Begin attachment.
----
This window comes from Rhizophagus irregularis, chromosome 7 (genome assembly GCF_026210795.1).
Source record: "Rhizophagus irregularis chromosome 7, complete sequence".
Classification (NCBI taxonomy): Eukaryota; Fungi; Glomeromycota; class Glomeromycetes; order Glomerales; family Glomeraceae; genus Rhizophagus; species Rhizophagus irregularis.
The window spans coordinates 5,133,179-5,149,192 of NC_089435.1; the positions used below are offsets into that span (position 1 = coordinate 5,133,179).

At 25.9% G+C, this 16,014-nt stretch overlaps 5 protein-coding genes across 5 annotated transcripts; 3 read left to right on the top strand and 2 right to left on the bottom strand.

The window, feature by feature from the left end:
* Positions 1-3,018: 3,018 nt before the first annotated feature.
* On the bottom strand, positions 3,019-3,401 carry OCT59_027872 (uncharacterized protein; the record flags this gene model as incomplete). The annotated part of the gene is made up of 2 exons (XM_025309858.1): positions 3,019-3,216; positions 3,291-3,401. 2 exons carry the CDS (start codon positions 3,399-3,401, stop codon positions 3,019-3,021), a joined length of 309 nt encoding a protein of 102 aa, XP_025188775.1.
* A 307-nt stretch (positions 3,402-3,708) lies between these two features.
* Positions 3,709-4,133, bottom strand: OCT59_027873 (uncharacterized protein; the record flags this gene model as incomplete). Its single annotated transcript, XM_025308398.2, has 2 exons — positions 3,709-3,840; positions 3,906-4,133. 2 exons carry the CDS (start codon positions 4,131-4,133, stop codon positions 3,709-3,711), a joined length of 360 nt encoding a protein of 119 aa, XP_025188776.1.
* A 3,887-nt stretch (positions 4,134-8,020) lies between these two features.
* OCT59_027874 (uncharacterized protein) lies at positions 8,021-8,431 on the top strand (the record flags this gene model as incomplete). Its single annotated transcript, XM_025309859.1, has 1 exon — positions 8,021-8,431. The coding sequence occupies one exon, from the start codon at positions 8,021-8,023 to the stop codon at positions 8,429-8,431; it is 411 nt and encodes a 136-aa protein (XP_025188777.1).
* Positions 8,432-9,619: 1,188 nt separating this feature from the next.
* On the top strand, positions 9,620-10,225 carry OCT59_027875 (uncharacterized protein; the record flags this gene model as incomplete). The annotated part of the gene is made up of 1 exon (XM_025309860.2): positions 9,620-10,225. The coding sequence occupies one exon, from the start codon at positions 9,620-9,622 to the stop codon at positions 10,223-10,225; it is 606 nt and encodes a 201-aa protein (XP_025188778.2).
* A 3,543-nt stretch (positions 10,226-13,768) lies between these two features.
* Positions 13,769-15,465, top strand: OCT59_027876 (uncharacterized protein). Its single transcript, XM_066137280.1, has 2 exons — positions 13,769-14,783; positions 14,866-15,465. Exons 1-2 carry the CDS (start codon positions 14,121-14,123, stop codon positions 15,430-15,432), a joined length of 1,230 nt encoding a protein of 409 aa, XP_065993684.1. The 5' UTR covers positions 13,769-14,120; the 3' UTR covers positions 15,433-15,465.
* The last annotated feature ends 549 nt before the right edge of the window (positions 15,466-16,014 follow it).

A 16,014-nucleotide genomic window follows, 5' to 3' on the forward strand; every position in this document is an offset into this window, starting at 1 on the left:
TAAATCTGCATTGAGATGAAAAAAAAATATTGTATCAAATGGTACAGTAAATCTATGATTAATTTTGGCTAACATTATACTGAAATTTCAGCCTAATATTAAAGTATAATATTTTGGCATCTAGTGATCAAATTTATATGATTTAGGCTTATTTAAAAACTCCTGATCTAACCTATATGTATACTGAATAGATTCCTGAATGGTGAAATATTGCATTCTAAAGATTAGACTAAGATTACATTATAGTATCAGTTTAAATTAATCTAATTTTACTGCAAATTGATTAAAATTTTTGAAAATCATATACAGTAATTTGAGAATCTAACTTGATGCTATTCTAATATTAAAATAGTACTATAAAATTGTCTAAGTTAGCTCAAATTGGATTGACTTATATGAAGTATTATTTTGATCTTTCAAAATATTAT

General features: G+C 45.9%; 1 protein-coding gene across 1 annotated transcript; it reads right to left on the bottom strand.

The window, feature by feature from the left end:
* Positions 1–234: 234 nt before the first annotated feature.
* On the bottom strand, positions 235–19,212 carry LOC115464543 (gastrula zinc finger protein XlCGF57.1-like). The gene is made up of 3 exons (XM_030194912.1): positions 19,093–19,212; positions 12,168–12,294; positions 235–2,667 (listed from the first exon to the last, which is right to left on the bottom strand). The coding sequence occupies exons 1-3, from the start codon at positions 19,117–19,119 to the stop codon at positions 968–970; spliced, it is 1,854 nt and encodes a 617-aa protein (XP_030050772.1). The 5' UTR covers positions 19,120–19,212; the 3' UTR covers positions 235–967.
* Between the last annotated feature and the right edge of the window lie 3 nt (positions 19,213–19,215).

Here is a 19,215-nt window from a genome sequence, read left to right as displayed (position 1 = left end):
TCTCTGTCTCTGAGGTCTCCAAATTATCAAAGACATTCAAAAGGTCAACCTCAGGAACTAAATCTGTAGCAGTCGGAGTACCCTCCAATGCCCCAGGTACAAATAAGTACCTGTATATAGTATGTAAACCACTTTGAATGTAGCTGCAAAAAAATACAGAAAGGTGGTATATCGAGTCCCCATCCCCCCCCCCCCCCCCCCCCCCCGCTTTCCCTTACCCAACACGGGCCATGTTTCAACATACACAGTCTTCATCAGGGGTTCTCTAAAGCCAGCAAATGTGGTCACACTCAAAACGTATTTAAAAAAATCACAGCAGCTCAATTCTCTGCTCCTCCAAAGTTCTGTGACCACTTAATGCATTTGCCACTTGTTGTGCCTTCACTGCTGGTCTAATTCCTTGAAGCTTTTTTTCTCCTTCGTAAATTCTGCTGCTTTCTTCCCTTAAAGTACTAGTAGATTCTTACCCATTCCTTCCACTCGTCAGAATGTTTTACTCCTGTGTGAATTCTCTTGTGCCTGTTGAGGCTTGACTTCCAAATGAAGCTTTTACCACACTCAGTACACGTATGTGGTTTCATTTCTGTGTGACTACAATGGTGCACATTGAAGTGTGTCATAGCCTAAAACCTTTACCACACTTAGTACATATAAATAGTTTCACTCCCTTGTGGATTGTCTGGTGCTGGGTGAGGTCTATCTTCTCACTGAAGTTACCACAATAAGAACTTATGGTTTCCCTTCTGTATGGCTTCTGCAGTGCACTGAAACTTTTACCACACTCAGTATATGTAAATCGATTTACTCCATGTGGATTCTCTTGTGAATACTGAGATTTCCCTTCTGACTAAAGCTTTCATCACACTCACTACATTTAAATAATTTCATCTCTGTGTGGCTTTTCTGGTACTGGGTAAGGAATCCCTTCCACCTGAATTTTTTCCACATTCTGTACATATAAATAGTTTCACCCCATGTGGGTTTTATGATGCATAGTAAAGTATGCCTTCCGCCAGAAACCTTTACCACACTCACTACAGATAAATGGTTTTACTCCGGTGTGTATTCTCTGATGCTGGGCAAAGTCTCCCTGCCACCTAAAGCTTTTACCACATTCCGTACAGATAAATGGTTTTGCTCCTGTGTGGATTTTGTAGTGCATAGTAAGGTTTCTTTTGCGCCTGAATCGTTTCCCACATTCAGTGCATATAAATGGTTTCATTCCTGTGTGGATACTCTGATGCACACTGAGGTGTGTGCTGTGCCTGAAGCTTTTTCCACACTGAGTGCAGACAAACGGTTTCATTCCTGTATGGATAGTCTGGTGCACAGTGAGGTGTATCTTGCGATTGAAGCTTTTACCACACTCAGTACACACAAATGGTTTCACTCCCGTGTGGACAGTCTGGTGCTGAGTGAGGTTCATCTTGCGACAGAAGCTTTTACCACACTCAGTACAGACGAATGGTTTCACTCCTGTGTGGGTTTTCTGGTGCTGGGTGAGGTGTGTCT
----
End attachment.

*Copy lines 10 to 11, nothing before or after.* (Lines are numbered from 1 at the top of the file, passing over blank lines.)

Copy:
* Positions 3,709-4,133, bottom strand: OCT59_027873 (uncharacterized protein; the record flags this gene model as incomplete). Its single annotated transcript, XM_025308398.2, has 2 exons — positions 3,709-3,840; positions 3,906-4,133. 2 exons carry the CDS (start codon positions 4,131-4,133, stop codon positions 3,709-3,711), a joined length of 360 nt encoding a protein of 119 aa, XP_025188776.1.
* A 3,887-nt stretch (positions 4,134-8,020) lies between these two features.